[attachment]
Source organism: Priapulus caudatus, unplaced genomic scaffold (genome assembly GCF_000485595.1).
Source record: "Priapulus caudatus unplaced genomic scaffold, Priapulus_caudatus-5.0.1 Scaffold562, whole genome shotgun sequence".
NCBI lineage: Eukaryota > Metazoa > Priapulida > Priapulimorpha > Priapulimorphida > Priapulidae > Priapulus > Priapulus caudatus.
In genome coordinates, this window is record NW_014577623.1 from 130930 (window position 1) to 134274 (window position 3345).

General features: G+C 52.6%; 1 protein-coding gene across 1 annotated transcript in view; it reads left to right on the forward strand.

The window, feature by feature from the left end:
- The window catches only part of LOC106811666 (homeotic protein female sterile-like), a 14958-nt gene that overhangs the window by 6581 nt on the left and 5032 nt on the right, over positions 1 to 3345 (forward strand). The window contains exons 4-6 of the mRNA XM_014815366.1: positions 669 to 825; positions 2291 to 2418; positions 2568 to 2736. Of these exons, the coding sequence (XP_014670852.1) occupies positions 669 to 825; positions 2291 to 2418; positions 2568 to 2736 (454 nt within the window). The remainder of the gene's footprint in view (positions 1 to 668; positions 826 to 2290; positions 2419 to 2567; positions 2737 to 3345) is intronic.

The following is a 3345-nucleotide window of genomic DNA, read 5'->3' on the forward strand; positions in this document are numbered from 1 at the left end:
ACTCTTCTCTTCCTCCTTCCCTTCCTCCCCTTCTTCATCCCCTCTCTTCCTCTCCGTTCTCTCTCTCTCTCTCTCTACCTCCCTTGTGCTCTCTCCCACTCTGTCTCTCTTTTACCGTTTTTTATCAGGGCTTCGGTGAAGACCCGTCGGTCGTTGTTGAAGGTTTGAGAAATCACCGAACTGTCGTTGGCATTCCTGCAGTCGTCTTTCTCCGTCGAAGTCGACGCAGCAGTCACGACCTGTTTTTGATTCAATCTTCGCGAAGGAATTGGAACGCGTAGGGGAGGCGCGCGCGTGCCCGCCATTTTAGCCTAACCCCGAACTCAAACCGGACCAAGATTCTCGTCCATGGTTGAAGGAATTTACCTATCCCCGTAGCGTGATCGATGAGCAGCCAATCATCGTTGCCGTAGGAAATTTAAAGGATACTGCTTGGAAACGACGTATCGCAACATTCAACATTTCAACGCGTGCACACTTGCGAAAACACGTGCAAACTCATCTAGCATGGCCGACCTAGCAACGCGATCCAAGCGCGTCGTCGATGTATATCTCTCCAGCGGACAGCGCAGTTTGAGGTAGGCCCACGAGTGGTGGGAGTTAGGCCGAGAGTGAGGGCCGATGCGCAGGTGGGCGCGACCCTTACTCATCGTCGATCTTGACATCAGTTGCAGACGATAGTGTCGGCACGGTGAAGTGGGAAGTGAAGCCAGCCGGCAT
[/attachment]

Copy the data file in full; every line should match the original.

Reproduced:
Source organism: Priapulus caudatus, unplaced genomic scaffold (genome assembly GCF_000485595.1).
Source record: "Priapulus caudatus unplaced genomic scaffold, Priapulus_caudatus-5.0.1 Scaffold562, whole genome shotgun sequence".
NCBI lineage: Eukaryota > Metazoa > Priapulida > Priapulimorpha > Priapulimorphida > Priapulidae > Priapulus > Priapulus caudatus.
In genome coordinates, this window is record NW_014577623.1 from 130930 (window position 1) to 134274 (window position 3345).

General features: G+C 52.6%; 1 protein-coding gene across 1 annotated transcript in view; it reads left to right on the forward strand.

The window, feature by feature from the left end:
- The window catches only part of LOC106811666 (homeotic protein female sterile-like), a 14958-nt gene that overhangs the window by 6581 nt on the left and 5032 nt on the right, over positions 1 to 3345 (forward strand). The window contains exons 4-6 of the mRNA XM_014815366.1: positions 669 to 825; positions 2291 to 2418; positions 2568 to 2736. Of these exons, the coding sequence (XP_014670852.1) occupies positions 669 to 825; positions 2291 to 2418; positions 2568 to 2736 (454 nt within the window). The remainder of the gene's footprint in view (positions 1 to 668; positions 826 to 2290; positions 2419 to 2567; positions 2737 to 3345) is intronic.

The following is a 3345-nucleotide window of genomic DNA, read 5'->3' on the forward strand; positions in this document are numbered from 1 at the left end:
ACTCTTCTCTTCCTCCTTCCCTTCCTCCCCTTCTTCATCCCCTCTCTTCCTCTCCGTTCTCTCTCTCTCTCTCTCTACCTCCCTTGTGCTCTCTCCCACTCTGTCTCTCTTTTACCGTTTTTTATCAGGGCTTCGGTGAAGACCCGTCGGTCGTTGTTGAAGGTTTGAGAAATCACCGAACTGTCGTTGGCATTCCTGCAGTCGTCTTTCTCCGTCGAAGTCGACGCAGCAGTCACGACCTGTTTTTGATTCAATCTTCGCGAAGGAATTGGAACGCGTAGGGGAGGCGCGCGCGTGCCCGCCATTTTAGCCTAACCCCGAACTCAAACCGGACCAAGATTCTCGTCCATGGTTGAAGGAATTTACCTATCCCCGTAGCGTGATCGATGAGCAGCCAATCATCGTTGCCGTAGGAAATTTAAAGGATACTGCTTGGAAACGACGTATCGCAACATTCAACATTTCAACGCGTGCACACTTGCGAAAACACGTGCAAACTCATCTAGCATGGCCGACCTAGCAACGCGATCCAAGCGCGTCGTCGATGTATATCTCTCCAGCGGACAGCGCAGTTTGAGGTAGGCCCACGAGTGGTGGGAGTTAGGCCGAGAGTGAGGGCCGATGCGCAGGTGGGCGCGACCCTTACTCATCGTCGATCTTGACATCAGTTGCAGACGATAGTGTCGGCACGGTGAAGTGGGAAGTGAAGCCAGCCGGCAT